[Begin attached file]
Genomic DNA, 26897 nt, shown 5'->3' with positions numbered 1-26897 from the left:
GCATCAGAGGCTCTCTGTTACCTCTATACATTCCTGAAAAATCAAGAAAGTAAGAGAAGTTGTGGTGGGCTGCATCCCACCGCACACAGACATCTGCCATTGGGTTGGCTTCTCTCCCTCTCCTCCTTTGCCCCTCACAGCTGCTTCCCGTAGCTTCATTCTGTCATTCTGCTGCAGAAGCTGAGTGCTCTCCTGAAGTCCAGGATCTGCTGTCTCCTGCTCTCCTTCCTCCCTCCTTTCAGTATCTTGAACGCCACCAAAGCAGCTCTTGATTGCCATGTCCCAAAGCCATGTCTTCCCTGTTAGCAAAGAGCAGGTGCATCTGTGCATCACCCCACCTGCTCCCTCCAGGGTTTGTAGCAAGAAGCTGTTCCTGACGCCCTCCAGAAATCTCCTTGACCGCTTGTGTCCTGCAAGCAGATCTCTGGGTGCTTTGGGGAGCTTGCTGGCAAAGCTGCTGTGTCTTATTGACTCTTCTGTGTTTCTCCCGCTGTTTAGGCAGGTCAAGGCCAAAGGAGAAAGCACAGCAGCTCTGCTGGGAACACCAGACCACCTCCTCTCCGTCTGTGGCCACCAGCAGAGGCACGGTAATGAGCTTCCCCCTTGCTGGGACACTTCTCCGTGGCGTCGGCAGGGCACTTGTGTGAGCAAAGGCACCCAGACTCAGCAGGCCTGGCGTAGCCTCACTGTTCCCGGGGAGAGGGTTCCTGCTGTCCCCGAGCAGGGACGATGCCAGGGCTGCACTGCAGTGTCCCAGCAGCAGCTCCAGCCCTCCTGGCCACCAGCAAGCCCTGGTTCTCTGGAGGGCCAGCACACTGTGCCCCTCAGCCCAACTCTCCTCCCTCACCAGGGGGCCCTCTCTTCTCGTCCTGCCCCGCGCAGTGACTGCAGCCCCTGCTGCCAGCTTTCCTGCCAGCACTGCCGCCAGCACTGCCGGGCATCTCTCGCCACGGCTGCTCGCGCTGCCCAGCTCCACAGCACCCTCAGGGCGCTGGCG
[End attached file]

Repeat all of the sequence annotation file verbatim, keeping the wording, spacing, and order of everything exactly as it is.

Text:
Genomic DNA, 26897 nt, shown 5'->3' with positions numbered 1-26897 from the left:
GCATCAGAGGCTCTCTGTTACCTCTATACATTCCTGAAAAATCAAGAAAGTAAGAGAAGTTGTGGTGGGCTGCATCCCACCGCACACAGACATCTGCCATTGGGTTGGCTTCTCTCCCTCTCCTCCTTTGCCCCTCACAGCTGCTTCCCGTAGCTTCATTCTGTCATTCTGCTGCAGAAGCTGAGTGCTCTCCTGAAGTCCAGGATCTGCTGTCTCCTGCTCTCCTTCCTCCCTCCTTTCAGTATCTTGAACGCCACCAAAGCAGCTCTTGATTGCCATGTCCCAAAGCCATGTCTTCCCTGTTAGCAAAGAGCAGGTGCATCTGTGCATCACCCCACCTGCTCCCTCCAGGGTTTGTAGCAAGAAGCTGTTCCTGACGCCCTCCAGAAATCTCCTTGACCGCTTGTGTCCTGCAAGCAGATCTCTGGGTGCTTTGGGGAGCTTGCTGGCAAAGCTGCTGTGTCTTATTGACTCTTCTGTGTTTCTCCCGCTGTTTAGGCAGGTCAAGGCCAAAGGAGAAAGCACAGCAGCTCTGCTGGGAACACCAGACCACCTCCTCTCCGTCTGTGGCCACCAGCAGAGGCACGGTAATGAGCTTCCCCCTTGCTGGGACACTTCTCCGTGGCGTCGGCAGGGCACTTGTGTGAGCAAAGGCACCCAGACTCAGCAGGCCTGGCGTAGCCTCACTGTTCCCGGGGAGAGGGTTCCTGCTGTCCCCGAGCAGGGACGATGCCAGGGCTGCACTGCAGTGTCCCAGCAGCAGCTCCAGCCCTCCTGGCCACCAGCAAGCCCTGGTTCTCTGGAGGGCCAGCACACTGTGCCCCTCAGCCCAACTCTCCTCCCTCACCAGGGGGCCCTCTCTTCTCGTCCTGCCCCGCGCAGTGACTGCAGCCCCTGCTGCCAGCTTTCCTGCCAGCACTGCCGCCAGCACTGCCGGGCATCTCTCGCCACGGCTGCTCGCGCTGCCCAGCTCCACAGCACCCTCAGGGCGCTGGCG